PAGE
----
Have you ever started reading a fiction book only to find that details in the story were inaccurate? Maybe the story was set in a city in which you were very familiar and listed places or streets that you knew were not real. Perhaps the story referred to a building or period in history that were very familiar to you, so that you immediately recognized details that were inaccurate.
A great story can be easily marred when you don't take the time to make sure your details are accurate. This is especially important at the beginning of your story as you lay the groundwork and build trust with your reader.
Effective introductory chapters make use of specific details. It is also what sets apart a publishable manuscript that can gain an editor's attention with one that may have a good story line, but in the end receives the all too common turn down "this doesn't quite fit what we are looking for."
Adding specific details make your characters real and anchor your story in reality:
The bland sentence, "Blake was an athlete," becomes:
The 275 pound super senior was at the top end of the weight category for a quarterback, but it hadn't slowed him down an inch. Solid muscle, Blake Carrington was also the fastest quarterback in the Lexington Public Schools 6-A league. He wasn't afraid to run the ball straight up the middle when his offensive linemen couldn't get open. He also wasn't afraid of the future. Already college scouts were lining up to make their pitch. He was, however, afraid of Joe--the man whose DNA ran through his veins. The man he refused to call "Dad'.
Always make your setting a part of the story. Don't tell me the story took place in the living room of Sean's house in Tulsa, Oklahoma. Many novice writers use their first chapter to set the stage for the reader. Refrain. Please refrain. Instead, allow these details to unfold as part of your story. While you pull the reader in with your first paragraph, release some of the details of your character without force-feeding them to us. Weave them in. Make them stand out. Make us wonder where they will lead us.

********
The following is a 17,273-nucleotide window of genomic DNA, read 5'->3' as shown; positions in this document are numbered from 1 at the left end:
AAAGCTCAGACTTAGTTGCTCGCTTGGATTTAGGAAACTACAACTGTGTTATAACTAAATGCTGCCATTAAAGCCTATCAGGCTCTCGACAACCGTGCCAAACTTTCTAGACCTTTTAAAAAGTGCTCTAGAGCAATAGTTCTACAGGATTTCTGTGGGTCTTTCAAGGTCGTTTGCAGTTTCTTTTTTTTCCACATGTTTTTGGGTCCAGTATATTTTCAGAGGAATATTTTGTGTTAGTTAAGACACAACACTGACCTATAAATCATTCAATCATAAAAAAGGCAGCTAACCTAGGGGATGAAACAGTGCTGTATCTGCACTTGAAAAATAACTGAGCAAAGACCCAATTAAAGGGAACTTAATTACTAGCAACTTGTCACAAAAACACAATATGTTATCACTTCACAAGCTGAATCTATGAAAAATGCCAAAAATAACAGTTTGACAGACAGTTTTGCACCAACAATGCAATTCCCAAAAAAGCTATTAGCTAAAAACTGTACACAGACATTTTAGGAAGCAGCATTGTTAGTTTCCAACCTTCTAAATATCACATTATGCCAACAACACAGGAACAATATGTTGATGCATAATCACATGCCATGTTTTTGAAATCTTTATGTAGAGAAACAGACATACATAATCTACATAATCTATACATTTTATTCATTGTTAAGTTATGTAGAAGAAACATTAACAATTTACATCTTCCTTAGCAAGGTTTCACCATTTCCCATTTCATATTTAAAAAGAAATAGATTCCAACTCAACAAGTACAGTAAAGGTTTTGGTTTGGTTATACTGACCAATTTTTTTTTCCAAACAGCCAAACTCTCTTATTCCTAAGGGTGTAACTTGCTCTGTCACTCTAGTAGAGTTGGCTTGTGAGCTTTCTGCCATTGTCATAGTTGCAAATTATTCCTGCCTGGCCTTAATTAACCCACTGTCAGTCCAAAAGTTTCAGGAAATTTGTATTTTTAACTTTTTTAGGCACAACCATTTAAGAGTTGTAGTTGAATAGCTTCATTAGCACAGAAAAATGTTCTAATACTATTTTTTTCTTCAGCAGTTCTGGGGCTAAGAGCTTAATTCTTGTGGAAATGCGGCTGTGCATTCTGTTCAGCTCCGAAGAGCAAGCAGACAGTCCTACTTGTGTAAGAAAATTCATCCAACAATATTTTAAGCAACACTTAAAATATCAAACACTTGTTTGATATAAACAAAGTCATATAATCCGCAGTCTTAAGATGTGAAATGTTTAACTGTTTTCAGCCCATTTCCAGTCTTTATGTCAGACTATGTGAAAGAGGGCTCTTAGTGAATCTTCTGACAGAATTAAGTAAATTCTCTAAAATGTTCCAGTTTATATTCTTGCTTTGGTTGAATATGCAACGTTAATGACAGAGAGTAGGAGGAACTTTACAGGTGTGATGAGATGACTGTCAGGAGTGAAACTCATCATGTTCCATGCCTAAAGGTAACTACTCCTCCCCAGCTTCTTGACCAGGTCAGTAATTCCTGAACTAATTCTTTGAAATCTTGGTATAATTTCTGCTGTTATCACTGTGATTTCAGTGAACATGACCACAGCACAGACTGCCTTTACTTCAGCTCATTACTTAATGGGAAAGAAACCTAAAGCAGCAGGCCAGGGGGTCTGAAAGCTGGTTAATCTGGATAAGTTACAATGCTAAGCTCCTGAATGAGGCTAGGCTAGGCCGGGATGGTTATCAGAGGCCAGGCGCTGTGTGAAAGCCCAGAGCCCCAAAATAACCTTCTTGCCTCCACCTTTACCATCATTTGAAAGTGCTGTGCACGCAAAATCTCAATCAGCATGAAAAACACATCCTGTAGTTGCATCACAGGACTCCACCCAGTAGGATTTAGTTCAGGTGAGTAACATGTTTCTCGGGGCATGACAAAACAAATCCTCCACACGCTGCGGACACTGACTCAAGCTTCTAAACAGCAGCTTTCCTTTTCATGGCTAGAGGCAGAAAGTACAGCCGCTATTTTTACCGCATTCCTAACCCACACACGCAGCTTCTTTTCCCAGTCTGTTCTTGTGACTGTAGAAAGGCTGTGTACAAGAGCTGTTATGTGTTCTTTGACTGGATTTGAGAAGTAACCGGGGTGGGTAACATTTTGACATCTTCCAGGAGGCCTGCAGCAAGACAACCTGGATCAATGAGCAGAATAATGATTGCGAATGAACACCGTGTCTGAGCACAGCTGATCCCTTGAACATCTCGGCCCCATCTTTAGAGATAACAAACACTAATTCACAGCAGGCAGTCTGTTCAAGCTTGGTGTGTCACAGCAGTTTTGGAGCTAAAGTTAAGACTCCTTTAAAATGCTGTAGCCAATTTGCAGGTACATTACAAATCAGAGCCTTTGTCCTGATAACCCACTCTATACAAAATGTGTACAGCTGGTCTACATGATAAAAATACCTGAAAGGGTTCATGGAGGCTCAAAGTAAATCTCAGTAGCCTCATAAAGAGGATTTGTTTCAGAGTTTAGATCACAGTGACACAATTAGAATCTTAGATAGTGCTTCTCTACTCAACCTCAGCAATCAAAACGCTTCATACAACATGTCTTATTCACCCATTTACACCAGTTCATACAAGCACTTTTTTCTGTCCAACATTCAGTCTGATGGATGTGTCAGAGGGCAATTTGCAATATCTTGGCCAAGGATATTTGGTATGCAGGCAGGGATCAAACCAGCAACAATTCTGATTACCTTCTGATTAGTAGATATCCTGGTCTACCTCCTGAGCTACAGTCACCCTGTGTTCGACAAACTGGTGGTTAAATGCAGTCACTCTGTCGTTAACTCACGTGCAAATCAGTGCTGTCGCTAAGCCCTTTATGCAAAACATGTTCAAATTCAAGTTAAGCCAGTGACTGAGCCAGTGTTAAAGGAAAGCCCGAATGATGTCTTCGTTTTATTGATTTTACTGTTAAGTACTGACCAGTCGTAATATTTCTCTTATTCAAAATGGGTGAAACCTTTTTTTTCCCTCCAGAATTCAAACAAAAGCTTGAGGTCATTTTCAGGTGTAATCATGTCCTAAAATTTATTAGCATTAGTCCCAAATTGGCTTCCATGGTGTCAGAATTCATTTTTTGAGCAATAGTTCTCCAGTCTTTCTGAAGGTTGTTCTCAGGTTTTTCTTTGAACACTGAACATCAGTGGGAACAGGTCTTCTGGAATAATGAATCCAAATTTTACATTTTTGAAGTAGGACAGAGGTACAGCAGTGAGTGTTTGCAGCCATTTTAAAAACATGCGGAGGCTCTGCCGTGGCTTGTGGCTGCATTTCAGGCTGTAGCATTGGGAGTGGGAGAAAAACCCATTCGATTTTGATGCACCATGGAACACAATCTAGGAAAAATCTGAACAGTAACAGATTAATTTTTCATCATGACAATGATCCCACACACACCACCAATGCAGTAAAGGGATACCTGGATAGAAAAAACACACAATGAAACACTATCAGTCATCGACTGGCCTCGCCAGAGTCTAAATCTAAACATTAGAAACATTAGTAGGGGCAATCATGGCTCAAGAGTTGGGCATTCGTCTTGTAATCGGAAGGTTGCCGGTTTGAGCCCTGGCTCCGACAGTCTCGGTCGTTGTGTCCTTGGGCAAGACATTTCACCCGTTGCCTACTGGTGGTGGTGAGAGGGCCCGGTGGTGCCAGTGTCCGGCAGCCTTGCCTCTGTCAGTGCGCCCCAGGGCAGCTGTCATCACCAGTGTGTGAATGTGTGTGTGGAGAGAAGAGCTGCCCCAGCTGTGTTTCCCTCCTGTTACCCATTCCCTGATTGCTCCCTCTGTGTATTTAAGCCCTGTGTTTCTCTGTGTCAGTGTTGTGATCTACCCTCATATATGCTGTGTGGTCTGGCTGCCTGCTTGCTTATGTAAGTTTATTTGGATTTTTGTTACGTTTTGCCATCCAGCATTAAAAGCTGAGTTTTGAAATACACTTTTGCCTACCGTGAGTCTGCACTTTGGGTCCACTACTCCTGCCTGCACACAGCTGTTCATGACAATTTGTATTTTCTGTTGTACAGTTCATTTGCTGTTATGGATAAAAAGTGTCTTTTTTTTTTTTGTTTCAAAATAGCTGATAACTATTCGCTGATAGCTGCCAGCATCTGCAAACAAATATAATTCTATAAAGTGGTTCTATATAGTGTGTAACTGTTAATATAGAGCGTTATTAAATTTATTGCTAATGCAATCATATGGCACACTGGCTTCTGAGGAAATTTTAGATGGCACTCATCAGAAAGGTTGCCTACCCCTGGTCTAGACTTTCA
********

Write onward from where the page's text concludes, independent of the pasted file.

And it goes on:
For example, "Sean sat on the sofa," becomes:
Sean sat on the top-grain leather sofa and stared out the window absent-mindedly tapping his pencil against the antique coffee table before him. His mug of coffee, still full but now cold, sat beside the letter. The furnishings of the room reflected his eclectic yet expensive taste. Money had never been an issue. The letter, however, was.
3. Implementing Details Wisely
Details are essential, but remember, like any other part of your story insert them wisely. Don't overwhelm us with too many at once. We can't keep them all in our brain until we begin to understand the characters and what is happening. But do insert some early or we won't get to know your characters or story. It's a balancing act.
Be especially cautious using adverbs. They can clutter the picture quickly. -ly words are the lazy man's way of adding detail. Think the story through. Do you need to add that adverb or will we glean it from what you have already shared?
Gleaning for the reader is like a delicious morsel. Regarding important facts in the story, we want to find it and savor it ourselves. We want to relish the fact that we have uncovered something that might be important. Don't spoil the discovery for the reader by laying out the details step-by-step or even telling us whether it is important or not. Let it unfold.
Finally, make sure your details are credible. You build trust with your reader and a potential publisher when you take the time to check out details in your story. When the details are accurate, you gain our trust. When they are inaccurate you earn our disdain...and very possibly lose a reader.